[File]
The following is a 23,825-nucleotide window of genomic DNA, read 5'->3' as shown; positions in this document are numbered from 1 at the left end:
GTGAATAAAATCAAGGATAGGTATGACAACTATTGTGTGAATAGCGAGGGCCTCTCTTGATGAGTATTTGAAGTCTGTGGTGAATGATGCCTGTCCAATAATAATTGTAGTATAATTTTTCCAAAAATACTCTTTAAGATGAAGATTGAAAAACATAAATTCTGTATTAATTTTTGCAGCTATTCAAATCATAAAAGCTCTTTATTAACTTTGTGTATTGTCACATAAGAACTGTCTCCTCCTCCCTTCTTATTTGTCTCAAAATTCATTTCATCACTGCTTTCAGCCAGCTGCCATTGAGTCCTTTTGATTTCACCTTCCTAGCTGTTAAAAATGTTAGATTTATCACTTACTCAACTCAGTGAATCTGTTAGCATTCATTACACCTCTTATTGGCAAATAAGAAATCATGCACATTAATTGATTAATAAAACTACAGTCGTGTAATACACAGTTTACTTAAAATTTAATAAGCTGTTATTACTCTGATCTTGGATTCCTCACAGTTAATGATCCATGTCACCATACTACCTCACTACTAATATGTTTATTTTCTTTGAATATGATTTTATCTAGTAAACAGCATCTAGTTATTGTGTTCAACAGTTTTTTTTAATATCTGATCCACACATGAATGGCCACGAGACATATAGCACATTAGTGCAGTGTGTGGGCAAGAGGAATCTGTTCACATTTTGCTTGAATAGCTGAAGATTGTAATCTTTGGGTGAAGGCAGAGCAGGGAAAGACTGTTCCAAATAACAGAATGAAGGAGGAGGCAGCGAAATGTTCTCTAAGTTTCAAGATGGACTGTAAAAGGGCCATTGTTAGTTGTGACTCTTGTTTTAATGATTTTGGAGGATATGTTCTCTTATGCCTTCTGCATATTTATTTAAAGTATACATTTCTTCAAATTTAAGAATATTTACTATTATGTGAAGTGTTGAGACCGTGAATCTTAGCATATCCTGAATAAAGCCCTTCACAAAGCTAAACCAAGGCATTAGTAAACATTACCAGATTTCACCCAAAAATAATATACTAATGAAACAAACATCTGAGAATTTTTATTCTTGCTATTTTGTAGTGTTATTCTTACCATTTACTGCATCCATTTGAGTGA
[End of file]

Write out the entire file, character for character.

The following is a 23,825-nucleotide window of genomic DNA, read 5'->3' as shown; positions in this document are numbered from 1 at the left end:
GTGAATAAAATCAAGGATAGGTATGACAACTATTGTGTGAATAGCGAGGGCCTCTCTTGATGAGTATTTGAAGTCTGTGGTGAATGATGCCTGTCCAATAATAATTGTAGTATAATTTTTCCAAAAATACTCTTTAAGATGAAGATTGAAAAACATAAATTCTGTATTAATTTTTGCAGCTATTCAAATCATAAAAGCTCTTTATTAACTTTGTGTATTGTCACATAAGAACTGTCTCCTCCTCCCTTCTTATTTGTCTCAAAATTCATTTCATCACTGCTTTCAGCCAGCTGCCATTGAGTCCTTTTGATTTCACCTTCCTAGCTGTTAAAAATGTTAGATTTATCACTTACTCAACTCAGTGAATCTGTTAGCATTCATTACACCTCTTATTGGCAAATAAGAAATCATGCACATTAATTGATTAATAAAACTACAGTCGTGTAATACACAGTTTACTTAAAATTTAATAAGCTGTTATTACTCTGATCTTGGATTCCTCACAGTTAATGATCCATGTCACCATACTACCTCACTACTAATATGTTTATTTTCTTTGAATATGATTTTATCTAGTAAACAGCATCTAGTTATTGTGTTCAACAGTTTTTTTTAATATCTGATCCACACATGAATGGCCACGAGACATATAGCACATTAGTGCAGTGTGTGGGCAAGAGGAATCTGTTCACATTTTGCTTGAATAGCTGAAGATTGTAATCTTTGGGTGAAGGCAGAGCAGGGAAAGACTGTTCCAAATAACAGAATGAAGGAGGAGGCAGCGAAATGTTCTCTAAGTTTCAAGATGGACTGTAAAAGGGCCATTGTTAGTTGTGACTCTTGTTTTAATGATTTTGGAGGATATGTTCTCTTATGCCTTCTGCATATTTATTTAAAGTATACATTTCTTCAAATTTAAGAATATTTACTATTATGTGAAGTGTTGAGACCGTGAATCTTAGCATATCCTGAATAAAGCCCTTCACAAAGCTAAACCAAGGCATTAGTAAACATTACCAGATTTCACCCAAAAATAATATACTAATGAAACAAACATCTGAGAATTTTTATTCTTGCTATTTTGTAGTGTTATTCTTACCATTTACTGCATCCATTTGAGTGA